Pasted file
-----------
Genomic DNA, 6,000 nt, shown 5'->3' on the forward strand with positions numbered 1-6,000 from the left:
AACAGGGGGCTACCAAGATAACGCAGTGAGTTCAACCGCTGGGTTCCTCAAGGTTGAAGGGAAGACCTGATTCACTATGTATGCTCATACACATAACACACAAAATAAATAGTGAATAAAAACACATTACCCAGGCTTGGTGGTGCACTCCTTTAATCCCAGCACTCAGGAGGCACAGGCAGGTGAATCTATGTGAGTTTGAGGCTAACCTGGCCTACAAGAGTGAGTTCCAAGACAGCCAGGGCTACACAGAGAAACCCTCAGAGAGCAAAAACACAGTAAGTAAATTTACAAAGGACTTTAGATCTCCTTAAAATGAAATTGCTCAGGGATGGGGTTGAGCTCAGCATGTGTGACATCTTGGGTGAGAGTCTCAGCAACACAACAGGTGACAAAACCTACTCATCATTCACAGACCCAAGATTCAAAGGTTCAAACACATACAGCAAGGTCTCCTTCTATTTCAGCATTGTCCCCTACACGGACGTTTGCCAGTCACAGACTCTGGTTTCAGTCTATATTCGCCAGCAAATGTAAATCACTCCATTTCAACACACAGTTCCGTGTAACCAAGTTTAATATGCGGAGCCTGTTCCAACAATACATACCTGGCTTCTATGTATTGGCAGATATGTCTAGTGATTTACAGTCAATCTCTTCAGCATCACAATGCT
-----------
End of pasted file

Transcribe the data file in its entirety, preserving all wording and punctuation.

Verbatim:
Genomic DNA, 6,000 nt, shown 5'->3' on the forward strand with positions numbered 1-6,000 from the left:
AACAGGGGGCTACCAAGATAACGCAGTGAGTTCAACCGCTGGGTTCCTCAAGGTTGAAGGGAAGACCTGATTCACTATGTATGCTCATACACATAACACACAAAATAAATAGTGAATAAAAACACATTACCCAGGCTTGGTGGTGCACTCCTTTAATCCCAGCACTCAGGAGGCACAGGCAGGTGAATCTATGTGAGTTTGAGGCTAACCTGGCCTACAAGAGTGAGTTCCAAGACAGCCAGGGCTACACAGAGAAACCCTCAGAGAGCAAAAACACAGTAAGTAAATTTACAAAGGACTTTAGATCTCCTTAAAATGAAATTGCTCAGGGATGGGGTTGAGCTCAGCATGTGTGACATCTTGGGTGAGAGTCTCAGCAACACAACAGGTGACAAAACCTACTCATCATTCACAGACCCAAGATTCAAAGGTTCAAACACATACAGCAAGGTCTCCTTCTATTTCAGCATTGTCCCCTACACGGACGTTTGCCAGTCACAGACTCTGGTTTCAGTCTATATTCGCCAGCAAATGTAAATCACTCCATTTCAACACACAGTTCCGTGTAACCAAGTTTAATATGCGGAGCCTGTTCCAACAATACATACCTGGCTTCTATGTATTGGCAGATATGTCTAGTGATTTACAGTCAATCTCTTCAGCATCACAATGCT